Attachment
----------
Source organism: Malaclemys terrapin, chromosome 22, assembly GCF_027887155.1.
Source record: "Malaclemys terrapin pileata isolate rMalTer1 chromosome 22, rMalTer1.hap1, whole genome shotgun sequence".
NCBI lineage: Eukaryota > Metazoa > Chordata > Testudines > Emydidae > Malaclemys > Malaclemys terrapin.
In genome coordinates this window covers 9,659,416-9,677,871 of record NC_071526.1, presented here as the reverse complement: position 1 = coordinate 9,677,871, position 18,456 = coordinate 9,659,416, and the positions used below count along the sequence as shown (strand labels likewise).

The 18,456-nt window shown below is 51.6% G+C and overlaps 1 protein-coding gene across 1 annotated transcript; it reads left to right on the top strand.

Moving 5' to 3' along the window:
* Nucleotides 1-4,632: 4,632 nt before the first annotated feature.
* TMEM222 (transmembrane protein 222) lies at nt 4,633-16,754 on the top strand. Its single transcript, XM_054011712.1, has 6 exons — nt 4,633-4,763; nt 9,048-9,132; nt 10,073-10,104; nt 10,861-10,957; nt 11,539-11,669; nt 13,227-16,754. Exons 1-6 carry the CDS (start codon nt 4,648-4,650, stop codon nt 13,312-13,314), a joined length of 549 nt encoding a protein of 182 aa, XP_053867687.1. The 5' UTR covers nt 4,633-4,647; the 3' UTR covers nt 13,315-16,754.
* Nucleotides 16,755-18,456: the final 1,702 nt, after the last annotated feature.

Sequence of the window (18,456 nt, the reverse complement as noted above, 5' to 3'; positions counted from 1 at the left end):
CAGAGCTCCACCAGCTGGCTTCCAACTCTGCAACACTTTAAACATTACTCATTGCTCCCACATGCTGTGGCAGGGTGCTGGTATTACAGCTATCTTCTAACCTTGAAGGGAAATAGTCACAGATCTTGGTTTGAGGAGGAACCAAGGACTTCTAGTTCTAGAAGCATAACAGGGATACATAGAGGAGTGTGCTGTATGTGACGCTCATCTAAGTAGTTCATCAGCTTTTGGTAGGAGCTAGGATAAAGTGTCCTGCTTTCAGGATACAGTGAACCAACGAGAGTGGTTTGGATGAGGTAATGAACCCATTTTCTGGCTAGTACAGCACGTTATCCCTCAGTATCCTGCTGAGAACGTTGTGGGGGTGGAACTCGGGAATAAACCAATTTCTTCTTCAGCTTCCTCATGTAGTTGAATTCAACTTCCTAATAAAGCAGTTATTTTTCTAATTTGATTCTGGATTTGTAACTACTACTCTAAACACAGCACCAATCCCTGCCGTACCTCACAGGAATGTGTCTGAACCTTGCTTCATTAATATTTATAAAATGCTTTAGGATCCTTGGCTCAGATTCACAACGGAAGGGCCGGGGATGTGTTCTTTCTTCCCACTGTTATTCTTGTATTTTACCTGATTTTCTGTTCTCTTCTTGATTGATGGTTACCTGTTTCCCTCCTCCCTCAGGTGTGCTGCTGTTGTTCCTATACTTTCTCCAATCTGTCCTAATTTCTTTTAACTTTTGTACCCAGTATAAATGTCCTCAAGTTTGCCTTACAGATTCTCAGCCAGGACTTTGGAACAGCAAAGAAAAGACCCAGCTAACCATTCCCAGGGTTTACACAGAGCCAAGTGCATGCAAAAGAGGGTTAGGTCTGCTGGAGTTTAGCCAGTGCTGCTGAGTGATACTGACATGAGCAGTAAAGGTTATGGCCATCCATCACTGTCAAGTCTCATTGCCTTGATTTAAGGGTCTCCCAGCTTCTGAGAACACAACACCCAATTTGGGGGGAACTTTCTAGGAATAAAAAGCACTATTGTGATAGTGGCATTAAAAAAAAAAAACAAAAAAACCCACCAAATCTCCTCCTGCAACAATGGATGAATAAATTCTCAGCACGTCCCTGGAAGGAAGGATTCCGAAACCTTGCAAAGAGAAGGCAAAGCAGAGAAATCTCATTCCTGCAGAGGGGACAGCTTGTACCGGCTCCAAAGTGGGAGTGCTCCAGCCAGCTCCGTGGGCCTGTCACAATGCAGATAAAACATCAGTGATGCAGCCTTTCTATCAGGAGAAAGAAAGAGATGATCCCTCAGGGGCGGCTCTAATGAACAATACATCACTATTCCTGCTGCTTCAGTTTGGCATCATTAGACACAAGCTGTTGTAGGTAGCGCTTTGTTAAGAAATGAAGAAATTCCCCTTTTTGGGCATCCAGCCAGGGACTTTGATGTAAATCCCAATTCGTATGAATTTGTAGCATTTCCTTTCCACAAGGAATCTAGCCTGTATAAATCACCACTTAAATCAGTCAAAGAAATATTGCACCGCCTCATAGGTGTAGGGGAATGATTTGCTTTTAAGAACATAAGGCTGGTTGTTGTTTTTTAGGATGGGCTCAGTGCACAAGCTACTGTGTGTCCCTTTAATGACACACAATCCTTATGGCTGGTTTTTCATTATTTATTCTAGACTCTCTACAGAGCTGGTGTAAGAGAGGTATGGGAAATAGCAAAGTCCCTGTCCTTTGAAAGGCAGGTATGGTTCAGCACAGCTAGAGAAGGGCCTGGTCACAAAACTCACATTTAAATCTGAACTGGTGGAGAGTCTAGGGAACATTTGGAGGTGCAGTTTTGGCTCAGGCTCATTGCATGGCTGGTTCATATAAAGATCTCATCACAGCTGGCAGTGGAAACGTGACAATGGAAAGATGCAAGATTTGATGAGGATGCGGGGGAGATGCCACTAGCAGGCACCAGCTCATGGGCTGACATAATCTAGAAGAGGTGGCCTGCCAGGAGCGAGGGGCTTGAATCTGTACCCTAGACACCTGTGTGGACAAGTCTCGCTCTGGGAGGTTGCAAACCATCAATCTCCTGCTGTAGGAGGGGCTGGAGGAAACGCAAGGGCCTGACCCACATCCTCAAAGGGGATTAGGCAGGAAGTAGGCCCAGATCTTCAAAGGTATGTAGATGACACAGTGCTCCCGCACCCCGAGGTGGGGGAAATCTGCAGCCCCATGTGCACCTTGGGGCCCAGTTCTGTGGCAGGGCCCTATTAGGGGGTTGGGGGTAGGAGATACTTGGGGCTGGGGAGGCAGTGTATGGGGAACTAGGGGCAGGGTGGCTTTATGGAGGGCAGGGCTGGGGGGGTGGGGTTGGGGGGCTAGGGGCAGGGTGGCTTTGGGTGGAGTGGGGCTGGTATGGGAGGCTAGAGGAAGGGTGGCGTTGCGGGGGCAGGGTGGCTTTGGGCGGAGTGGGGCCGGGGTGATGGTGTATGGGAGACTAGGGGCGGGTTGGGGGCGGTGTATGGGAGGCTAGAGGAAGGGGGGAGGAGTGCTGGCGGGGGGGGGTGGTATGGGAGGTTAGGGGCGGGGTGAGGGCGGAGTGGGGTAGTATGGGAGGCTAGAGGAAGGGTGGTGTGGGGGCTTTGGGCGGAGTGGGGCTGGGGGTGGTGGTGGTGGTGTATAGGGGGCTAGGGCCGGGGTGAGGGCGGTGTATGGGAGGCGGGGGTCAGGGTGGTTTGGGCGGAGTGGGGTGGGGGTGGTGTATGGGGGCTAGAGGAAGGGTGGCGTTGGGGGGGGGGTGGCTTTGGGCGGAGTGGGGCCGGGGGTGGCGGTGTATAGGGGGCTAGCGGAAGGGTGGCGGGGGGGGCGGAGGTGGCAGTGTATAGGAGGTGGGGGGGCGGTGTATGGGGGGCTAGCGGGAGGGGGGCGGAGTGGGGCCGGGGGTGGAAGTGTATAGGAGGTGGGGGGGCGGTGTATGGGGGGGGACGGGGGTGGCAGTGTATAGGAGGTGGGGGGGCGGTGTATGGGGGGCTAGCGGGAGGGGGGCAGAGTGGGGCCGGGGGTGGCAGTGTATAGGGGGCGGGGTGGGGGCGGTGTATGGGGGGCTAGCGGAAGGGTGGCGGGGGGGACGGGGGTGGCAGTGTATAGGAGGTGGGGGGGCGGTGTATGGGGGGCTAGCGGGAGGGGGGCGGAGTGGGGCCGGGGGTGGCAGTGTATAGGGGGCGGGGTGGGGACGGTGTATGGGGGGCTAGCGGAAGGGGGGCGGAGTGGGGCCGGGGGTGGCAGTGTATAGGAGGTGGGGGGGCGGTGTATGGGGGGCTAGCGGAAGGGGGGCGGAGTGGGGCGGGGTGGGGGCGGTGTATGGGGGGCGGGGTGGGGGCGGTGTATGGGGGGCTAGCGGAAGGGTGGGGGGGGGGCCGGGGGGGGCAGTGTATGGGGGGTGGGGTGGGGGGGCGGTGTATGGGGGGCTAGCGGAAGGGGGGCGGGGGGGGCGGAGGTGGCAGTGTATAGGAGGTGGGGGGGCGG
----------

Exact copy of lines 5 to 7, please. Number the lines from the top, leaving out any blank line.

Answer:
The 18,456-nt window shown below is 51.6% G+C and overlaps 1 protein-coding gene across 1 annotated transcript; it reads left to right on the top strand.

Moving 5' to 3' along the window:
* Nucleotides 1-4,632: 4,632 nt before the first annotated feature.